Q: What is the most exciting thing for you about the upcoming V5 release?

A: As a package developer, I'm most excited to see how you build third party packages with the new API. I want to see how the new stuff works under the hood, how easy it is and what new possibilities it gives.

Søren Spelling Lund

Soren-Spelling-Lund

Q: So this year you are doing a session at CodeGarden, titled "The E-Commerce Showdown" can you tell us what the session will be about?

A: We're taking a look at what makes uCommerce 2.0 tick, when it makes sense to use it, and what you can expect when you do decide to use it. We'll cover the new Marketing Foundation and what it brings to the table to help you build advanced e-commerce solutions. Basically how you'll discover how to build awesome e-commerce solutions with Umbraco. Plus we'll have a couple of cool surprises in store for attendees at this session, so remember to sign up today :)

Q: What are you most looking forward to, at this years CodeGarden?

A: For me personally the high point of CodeGarden is always meeting old and new Umbracians and catching up from last year. It's always a treat to meet the talented people working with Umbraco out there.

Q: What is the most exciting thing for you about the upcoming V5 release?

A: The big thing is getting an honest to god architecture for Umbraco and the opportunities it will bring for cool new features in Umbraco itself and uCommerce, of course. The Hive looks especially promising for integrating custom data in an even more seamless fashion that what we can do today.

We may be bias, but we loved reading through the different session synopsis, and especially people's individual and unique reasons why they love attending CodeGarden and what they are anticipating most about the new version 5 release.... one of the main focus' of this years conference. If you have yet to purchase your ticket, head over to the Umbraco site, there are limited tickets left. Once you've secured one, come back here and leave a comment telling us what YOU are looking forward to most at CG11.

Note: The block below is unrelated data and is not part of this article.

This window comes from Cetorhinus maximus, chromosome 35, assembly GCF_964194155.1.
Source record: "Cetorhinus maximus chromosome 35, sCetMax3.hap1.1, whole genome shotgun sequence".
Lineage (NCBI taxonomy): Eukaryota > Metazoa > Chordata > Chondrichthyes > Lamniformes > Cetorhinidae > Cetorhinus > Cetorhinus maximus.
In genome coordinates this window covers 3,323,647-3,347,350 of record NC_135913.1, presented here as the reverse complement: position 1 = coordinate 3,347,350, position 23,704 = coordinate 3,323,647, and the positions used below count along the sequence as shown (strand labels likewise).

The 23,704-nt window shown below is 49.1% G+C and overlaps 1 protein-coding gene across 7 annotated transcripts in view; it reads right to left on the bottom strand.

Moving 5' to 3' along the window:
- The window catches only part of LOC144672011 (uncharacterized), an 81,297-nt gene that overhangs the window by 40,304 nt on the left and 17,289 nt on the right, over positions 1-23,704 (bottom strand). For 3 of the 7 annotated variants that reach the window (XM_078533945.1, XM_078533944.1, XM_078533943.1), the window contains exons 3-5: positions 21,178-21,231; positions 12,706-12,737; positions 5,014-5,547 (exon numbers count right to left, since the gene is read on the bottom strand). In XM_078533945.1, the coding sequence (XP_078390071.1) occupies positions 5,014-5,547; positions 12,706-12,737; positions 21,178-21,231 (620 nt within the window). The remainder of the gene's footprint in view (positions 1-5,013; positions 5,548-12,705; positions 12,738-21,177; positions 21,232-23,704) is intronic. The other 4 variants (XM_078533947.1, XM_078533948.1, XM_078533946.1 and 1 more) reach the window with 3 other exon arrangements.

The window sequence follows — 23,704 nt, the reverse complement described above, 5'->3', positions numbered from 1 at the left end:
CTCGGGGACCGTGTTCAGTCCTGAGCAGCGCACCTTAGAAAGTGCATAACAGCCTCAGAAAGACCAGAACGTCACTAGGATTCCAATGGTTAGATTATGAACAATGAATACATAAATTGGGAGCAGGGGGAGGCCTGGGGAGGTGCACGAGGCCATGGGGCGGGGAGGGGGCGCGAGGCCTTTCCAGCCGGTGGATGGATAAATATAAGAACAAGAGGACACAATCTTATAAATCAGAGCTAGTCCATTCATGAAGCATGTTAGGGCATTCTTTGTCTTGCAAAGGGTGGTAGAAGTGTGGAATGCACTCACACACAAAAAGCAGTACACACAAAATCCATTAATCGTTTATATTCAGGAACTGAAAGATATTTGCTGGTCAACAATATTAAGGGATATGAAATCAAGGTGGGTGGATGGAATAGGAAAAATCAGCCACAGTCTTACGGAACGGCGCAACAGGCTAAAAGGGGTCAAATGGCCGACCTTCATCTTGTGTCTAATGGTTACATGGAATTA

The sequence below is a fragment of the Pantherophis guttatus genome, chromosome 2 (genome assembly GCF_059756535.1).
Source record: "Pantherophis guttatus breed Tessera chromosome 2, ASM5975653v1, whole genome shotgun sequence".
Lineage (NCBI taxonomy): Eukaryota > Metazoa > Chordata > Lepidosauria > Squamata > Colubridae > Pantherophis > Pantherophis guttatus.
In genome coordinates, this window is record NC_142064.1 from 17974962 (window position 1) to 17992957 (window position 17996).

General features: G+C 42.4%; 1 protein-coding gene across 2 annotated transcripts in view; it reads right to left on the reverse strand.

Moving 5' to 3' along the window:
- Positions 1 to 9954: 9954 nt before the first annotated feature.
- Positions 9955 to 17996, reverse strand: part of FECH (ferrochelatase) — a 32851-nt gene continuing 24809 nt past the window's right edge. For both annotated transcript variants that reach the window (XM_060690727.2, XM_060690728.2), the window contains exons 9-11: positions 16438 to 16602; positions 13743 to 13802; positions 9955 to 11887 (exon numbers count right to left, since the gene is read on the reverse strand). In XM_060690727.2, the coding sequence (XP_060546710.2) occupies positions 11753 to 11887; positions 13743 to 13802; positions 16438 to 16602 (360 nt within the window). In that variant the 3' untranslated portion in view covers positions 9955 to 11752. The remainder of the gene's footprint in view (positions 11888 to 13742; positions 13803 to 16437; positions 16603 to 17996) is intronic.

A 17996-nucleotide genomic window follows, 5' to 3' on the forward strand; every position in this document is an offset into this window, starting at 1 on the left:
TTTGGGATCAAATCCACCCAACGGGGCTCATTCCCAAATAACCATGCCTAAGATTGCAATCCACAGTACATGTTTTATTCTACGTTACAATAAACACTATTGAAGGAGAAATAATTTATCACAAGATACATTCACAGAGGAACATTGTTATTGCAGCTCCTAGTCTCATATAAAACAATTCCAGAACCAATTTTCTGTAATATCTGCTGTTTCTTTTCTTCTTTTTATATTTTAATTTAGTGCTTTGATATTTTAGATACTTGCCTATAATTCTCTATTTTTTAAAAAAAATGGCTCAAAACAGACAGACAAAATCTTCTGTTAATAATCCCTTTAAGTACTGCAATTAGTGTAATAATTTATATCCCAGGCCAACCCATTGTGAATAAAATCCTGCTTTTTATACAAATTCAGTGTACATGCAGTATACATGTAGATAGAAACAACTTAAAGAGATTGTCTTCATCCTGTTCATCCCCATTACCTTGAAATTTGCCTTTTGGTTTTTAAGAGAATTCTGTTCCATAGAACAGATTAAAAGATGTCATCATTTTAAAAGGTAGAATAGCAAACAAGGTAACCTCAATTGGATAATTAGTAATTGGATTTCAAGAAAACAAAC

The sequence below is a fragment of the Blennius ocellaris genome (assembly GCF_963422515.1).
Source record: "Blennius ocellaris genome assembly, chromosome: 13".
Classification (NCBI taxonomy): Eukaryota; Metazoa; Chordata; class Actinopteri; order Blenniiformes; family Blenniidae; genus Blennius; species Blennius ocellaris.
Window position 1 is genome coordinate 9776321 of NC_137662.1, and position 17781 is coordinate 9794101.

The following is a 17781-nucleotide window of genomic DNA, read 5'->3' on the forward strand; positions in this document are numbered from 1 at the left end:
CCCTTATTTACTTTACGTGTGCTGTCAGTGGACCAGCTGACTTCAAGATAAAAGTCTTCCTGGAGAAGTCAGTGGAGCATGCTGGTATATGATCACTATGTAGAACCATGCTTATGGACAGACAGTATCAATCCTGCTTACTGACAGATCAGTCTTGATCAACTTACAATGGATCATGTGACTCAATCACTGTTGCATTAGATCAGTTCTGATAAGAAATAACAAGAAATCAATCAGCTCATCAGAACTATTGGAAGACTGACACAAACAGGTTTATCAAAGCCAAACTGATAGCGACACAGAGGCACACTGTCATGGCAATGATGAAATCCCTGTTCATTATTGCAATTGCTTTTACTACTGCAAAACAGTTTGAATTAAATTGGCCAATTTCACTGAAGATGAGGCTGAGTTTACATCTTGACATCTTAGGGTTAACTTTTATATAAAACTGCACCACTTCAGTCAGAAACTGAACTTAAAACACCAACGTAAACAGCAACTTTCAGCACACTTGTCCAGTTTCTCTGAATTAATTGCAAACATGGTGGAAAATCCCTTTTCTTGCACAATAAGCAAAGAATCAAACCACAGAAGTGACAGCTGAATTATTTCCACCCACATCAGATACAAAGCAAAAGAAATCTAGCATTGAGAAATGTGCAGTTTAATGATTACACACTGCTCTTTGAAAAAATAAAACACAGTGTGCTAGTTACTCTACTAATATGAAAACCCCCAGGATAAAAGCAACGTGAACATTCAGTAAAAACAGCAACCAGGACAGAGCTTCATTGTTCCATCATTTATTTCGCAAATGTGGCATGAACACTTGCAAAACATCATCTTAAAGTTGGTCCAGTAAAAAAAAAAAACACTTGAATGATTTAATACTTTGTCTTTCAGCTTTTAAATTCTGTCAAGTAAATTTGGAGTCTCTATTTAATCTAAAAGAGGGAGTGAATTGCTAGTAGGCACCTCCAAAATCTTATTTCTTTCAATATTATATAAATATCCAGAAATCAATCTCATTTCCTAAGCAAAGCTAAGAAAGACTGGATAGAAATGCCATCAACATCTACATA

Monday, May 23, 2011 by Warren Buckley

Hello again.
Following on from the success of the ' Up close and personal interviews with the CodeGarden speakers', we thought it would be a great idea to do a follow up post, asking the same questions to more of our fantastic CG11 line up.

Tim Geyssens

Tim-Geyssens

Q: So this year you are doing a session at CodeGarden, titled "Contour Strikes Again". Can you tell us what the session will be about?

A: After last year's introductory session to Contour (our official form builder) I'm diving deeper into the possibilities. Taking Contour a lot further then a simple contact form and showing how you can use it for polls, voting forms, quizzes, registrations and much much more. You'll see that it takes only minimal effort and you end up with reusable components that can save you a lot of valuable time.

Q: What are you most looking forward to at this year's CodeGarden?

A: It's hard to pick a single favorite...  For me it's the combination of interesting sessions, being around the who's who in the Umbraco world, and catching up with old and new friends that makes CodeGarden an incredible and not-to-be-missed event.

Q: What is the most exciting thing for you about the upcoming V5 release?